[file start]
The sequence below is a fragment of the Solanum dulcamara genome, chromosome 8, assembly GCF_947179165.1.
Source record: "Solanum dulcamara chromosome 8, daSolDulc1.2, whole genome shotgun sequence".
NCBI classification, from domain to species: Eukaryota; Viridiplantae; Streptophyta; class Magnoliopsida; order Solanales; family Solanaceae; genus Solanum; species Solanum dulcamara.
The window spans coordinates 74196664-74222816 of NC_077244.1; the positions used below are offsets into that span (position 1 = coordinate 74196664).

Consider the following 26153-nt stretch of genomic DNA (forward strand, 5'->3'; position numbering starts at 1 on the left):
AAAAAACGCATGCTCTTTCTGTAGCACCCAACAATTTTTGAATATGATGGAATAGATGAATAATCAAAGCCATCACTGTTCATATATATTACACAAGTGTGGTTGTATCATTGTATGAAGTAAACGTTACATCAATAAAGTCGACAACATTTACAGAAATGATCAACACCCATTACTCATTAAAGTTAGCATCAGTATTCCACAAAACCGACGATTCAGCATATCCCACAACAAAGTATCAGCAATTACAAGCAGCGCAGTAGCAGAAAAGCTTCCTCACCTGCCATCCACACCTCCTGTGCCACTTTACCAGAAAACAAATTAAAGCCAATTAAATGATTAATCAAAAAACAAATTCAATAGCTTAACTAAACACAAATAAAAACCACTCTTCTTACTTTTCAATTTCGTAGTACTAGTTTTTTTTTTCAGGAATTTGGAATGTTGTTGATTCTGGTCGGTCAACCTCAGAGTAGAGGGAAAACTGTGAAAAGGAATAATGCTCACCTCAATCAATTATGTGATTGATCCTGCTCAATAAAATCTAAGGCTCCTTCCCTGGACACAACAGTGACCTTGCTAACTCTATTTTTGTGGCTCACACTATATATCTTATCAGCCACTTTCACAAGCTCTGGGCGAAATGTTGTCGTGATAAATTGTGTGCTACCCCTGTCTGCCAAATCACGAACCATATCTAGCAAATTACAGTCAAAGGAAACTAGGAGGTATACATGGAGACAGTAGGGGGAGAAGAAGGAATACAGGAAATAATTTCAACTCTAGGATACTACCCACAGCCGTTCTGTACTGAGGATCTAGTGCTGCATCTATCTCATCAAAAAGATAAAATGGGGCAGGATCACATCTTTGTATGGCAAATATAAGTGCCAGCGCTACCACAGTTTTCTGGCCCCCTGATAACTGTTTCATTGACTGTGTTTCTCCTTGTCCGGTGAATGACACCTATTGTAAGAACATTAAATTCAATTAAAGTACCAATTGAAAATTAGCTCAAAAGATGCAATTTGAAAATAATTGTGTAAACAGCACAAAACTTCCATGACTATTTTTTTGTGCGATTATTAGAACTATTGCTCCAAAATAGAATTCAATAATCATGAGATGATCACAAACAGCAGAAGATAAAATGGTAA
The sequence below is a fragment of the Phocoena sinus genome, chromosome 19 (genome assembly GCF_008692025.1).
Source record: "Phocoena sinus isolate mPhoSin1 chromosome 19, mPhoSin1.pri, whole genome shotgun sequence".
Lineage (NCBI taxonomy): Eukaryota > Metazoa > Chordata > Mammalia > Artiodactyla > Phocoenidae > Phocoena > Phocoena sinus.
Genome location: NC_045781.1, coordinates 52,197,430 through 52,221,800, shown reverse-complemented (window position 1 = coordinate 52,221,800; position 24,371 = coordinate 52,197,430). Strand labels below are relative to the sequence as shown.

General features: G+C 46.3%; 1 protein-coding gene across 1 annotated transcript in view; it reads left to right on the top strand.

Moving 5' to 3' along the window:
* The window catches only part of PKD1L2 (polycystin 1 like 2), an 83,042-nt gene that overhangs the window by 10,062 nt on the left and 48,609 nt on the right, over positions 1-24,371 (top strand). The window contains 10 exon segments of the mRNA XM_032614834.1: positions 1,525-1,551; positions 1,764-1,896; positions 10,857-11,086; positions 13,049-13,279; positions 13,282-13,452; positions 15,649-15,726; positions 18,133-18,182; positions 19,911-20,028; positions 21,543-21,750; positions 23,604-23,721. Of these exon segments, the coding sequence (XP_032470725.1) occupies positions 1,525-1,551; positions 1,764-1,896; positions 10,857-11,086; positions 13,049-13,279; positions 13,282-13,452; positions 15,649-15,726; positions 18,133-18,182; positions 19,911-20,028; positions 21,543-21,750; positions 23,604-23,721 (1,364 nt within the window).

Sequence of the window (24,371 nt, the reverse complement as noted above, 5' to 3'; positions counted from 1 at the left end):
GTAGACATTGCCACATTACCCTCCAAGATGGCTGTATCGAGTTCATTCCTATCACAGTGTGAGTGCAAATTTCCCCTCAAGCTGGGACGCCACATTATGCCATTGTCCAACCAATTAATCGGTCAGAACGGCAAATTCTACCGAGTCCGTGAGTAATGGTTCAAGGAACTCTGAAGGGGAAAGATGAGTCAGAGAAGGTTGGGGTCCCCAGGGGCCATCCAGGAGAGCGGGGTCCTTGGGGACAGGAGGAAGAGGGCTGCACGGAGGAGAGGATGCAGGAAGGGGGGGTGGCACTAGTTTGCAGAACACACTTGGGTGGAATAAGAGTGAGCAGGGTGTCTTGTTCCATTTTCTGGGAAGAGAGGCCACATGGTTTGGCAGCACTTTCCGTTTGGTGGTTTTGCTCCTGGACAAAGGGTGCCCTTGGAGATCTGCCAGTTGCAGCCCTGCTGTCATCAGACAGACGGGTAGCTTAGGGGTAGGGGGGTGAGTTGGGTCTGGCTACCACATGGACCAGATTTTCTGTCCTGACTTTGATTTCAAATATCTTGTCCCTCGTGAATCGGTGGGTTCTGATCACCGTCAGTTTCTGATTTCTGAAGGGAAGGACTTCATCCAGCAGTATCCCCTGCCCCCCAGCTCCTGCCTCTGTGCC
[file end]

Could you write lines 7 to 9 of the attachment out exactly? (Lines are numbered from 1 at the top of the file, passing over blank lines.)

The sequence below is a fragment of the Phocoena sinus genome, chromosome 19 (genome assembly GCF_008692025.1).
Source record: "Phocoena sinus isolate mPhoSin1 chromosome 19, mPhoSin1.pri, whole genome shotgun sequence".
Lineage (NCBI taxonomy): Eukaryota > Metazoa > Chordata > Mammalia > Artiodactyla > Phocoenidae > Phocoena > Phocoena sinus.